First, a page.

Life consists with Wildness. The most alive is the wildest. Not yet subdued to man, its presence refreshes him. One who pressed forward incessantly and never rested from his labors, who grew fast and made infinite demands on life, would always find himself in a new country or wilderness, and surrounded by the raw material of life. He would be climbing over the prostrate stems of primitive forest trees. Hope and the future for me are not in lawns and cultivated fields, not in towns and cities, but in the impervious and quaking swamps.
--H.D. Thoreau, "Walking"
Thoreau was often criticized for not being wild enough. His Walden Pond was not out in the rugged mountains of Alaska. He didn't live purely off the land. He had regular interactions with others, and his experience with wildness came through the mild act of walking--he called it "sauntering"--not through extreme mountain sports like rock climbing or ultra running or what have you.
These criticisms, though, do not understand Thoreau's intent. They miss what Thoreau saw: the relation between wildness and civilization is symbiotic. Thoreau chose where he lived very deliberately. He wanted to live on the border between civilization and wildness because he thought that experience needed both wildness and civilization. After all, Thoreau was a writer, a reader, and a philosopher--an active participant in the development of a long history of humanity. His writings are highly civilized--but their energy is wild. Let me see if I can show you what I mean.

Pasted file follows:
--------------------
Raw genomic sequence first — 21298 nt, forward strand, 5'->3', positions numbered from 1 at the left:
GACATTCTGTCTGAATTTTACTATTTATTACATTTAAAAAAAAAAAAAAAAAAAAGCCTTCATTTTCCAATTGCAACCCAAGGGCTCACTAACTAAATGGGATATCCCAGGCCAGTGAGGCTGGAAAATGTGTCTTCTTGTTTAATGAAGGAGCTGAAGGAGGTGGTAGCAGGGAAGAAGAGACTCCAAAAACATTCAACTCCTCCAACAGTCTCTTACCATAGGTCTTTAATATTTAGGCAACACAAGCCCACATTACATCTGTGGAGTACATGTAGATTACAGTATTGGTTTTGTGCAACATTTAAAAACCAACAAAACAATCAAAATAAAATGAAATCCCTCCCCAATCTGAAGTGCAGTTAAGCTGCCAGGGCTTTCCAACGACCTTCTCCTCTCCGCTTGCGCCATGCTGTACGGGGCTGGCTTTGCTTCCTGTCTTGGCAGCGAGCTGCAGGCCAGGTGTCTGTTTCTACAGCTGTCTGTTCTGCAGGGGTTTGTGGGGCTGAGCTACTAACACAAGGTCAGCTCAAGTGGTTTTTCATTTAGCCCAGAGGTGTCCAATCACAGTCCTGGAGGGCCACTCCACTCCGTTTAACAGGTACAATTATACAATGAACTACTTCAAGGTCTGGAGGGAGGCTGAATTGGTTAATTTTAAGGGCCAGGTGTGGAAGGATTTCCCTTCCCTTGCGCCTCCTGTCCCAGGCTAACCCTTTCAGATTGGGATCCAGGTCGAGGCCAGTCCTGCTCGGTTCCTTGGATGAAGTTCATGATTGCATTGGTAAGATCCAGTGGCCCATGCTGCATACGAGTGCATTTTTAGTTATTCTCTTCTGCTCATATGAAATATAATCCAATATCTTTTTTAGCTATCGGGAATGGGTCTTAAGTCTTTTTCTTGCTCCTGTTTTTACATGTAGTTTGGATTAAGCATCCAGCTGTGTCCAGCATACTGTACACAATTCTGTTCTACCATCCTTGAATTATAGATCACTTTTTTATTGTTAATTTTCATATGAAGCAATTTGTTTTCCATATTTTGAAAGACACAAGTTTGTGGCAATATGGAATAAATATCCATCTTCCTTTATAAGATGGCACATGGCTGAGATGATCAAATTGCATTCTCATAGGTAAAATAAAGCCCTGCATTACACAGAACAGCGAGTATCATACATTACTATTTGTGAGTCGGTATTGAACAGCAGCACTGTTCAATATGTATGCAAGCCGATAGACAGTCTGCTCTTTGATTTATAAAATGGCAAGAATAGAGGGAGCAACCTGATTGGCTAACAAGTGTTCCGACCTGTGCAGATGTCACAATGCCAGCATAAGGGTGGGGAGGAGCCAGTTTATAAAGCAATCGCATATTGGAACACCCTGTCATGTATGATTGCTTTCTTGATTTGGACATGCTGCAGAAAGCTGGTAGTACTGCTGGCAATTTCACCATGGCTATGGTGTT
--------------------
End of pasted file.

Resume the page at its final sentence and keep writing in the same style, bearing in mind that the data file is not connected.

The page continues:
Thoreau's belief was not that his contemporaries ought to abandon civilization for the wild. His complaint was that we miscontrue the relation between wildness and civilization by putting them into opposition, forcing us to choose one over the other. He saw his task--and the American experience along with it--as one of renewing civilization, making the lives in it stronger, better, more vibrant, and more alive by means of measured and civilized encounters with wildness. His essay "Walking" is a masterpiece in this respect. Listen to this thought--it is wild, radical even, yet expressed in such civilized language:
At present, in this vicinity, the best part of the land is not private property; the landscape is not owned, and the walker enjoys comparative freedom. But possibly the day will come when it will be partitioned off into so-called pleasure grounds, in which a few will take a narrow and exclusive pleasure only, — when fences shall be multiplied, and man traps and other engines invented to confine men to the public road; and walking over the surface of God’s earth, shall be construed to mean trespassing on some gentleman’s grounds. To enjoy a thing exclusively is commonly to exclude yourself from the true enjoyment of it. Let us improve our opportunities then before the evil days come.
The act of running crosses what's left of Thoreau's common ground. Running is a small act of resistance against private property. Where others see yards and business and property, we see pathways and openings. We just move through it. We exercise a kind of comparative freedom across our terrain--I step on grass, cross parking lots, follow sidewalks, the narrow shoulder of the road--none of it is my space or your space. It's not really space at all. The world does not appear to us as a collection of static properties, but as a series of paths through which to move. We saunter across land, forgetting completely questions of boundaries and borders. And by taking up this attitude, we see wildness.